“We focus too much on fun, and not enough on joy.”
I heard these words from a man receiving an honorary degree at my local university this weekend. And I thought, “Well, God, when you have a lesson you want me to learn, you are not subtle, are you?”
This man, a Methodist pastor, has spent his life practicing the corporal works of mercy, and he’s been amazingly successful at it. So when he uttered that sentiment, my whole weary, under-rested body sat up straight. Because I wanted to know how this man, who insisted that “the world is getting better all the time,” when I see the opposite, defined joy.
He talked about spending a week on a Habitat for Humanity build, and the fun the team had together–but joy, he said? Joy came when, at the end of the week, he saw the reaction of the family as he helped them move in.
Maybe that’s the key to the question, “What is joy?” Maybe joy is in the elevation of ordinary life. Maybe joy is what happens when I go beyond temporal pleasure to a focus on something bigger than myself.
That resonates, doesn’t it? When I think of the moments in my life when I’ve felt what I know to be joy, I go immediately to the feeling of being in a hospital room in the middle of the night with my newborn baby. And all the many beautiful night nursings that followed. I was doing something practical in those moments—something that had to be done; there was no choice in the matter. Yet they didn’t feel like practical moments. They were moments when my soul could see the bigger picture, when I felt connected to God and all the billions of women who had gone before me, and recognized that I was joining a group that was so much bigger than this one mother, nursing a baby in the corner of one room on one night.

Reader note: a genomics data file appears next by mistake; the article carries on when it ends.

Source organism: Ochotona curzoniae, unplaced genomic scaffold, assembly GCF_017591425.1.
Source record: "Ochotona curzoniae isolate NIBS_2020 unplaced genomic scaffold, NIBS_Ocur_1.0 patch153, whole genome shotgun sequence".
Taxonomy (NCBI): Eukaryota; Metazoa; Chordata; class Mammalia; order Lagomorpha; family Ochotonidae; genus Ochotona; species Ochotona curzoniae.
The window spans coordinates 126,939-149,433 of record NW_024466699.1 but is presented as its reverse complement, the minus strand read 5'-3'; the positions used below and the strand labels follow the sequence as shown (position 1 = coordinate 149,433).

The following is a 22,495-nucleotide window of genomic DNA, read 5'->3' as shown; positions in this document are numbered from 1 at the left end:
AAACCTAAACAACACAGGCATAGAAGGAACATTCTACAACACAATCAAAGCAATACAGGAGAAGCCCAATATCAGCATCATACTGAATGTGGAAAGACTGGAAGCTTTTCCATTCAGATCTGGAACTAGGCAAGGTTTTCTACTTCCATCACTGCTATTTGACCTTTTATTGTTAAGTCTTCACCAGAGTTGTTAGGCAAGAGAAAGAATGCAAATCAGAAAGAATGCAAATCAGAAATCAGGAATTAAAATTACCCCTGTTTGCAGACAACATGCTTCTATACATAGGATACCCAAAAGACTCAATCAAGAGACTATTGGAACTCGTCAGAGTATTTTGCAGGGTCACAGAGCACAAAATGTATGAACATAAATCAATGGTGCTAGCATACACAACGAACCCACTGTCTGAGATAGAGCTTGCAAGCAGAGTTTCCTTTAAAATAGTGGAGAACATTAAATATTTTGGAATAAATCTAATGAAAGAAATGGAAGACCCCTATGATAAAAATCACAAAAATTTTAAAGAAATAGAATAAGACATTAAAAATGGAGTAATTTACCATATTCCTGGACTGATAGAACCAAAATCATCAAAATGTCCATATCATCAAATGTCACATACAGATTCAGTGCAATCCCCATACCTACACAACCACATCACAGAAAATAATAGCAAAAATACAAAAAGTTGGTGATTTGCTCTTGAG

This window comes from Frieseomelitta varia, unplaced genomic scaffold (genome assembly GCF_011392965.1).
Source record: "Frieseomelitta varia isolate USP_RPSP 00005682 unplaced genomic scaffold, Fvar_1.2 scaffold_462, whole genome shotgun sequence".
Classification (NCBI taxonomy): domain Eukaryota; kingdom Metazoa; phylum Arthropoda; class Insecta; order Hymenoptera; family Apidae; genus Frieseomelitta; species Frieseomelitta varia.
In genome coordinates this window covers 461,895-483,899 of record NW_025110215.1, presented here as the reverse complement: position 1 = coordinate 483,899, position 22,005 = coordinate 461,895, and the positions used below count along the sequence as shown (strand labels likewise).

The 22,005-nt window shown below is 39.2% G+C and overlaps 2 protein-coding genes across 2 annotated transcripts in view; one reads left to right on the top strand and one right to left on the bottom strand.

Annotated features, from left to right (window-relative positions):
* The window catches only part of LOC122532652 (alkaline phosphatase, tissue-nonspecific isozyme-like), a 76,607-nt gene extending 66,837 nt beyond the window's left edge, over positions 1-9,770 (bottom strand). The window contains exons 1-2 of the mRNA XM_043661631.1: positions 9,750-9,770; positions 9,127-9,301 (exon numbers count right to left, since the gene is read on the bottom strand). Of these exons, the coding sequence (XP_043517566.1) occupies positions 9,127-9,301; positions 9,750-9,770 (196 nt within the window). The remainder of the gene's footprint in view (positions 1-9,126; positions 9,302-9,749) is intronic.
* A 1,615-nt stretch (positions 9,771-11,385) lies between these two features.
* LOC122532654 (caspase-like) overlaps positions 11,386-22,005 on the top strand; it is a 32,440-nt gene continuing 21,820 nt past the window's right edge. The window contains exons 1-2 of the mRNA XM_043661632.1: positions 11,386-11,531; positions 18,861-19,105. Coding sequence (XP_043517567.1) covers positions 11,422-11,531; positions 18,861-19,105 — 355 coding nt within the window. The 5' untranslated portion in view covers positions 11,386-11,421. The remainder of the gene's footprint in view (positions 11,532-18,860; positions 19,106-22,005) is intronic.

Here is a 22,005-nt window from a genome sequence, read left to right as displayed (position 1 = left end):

So perhaps joy is about transcendence. It is about recognizing the holy in the mundane moments of life: in the way the sun breaks through the clouds, or the smell of wild honeysuckle, or the feel of a little boy’s kiss. Erasing some (not all; that’s too much to expect of mere mortals) of the distraction and logistical brouhaha and simply being more present in my own life.
And as I think about what it would be like to live with transcendence in the everyday situations of life…yes, this could be revolutionary. It really could change everything. For everyone.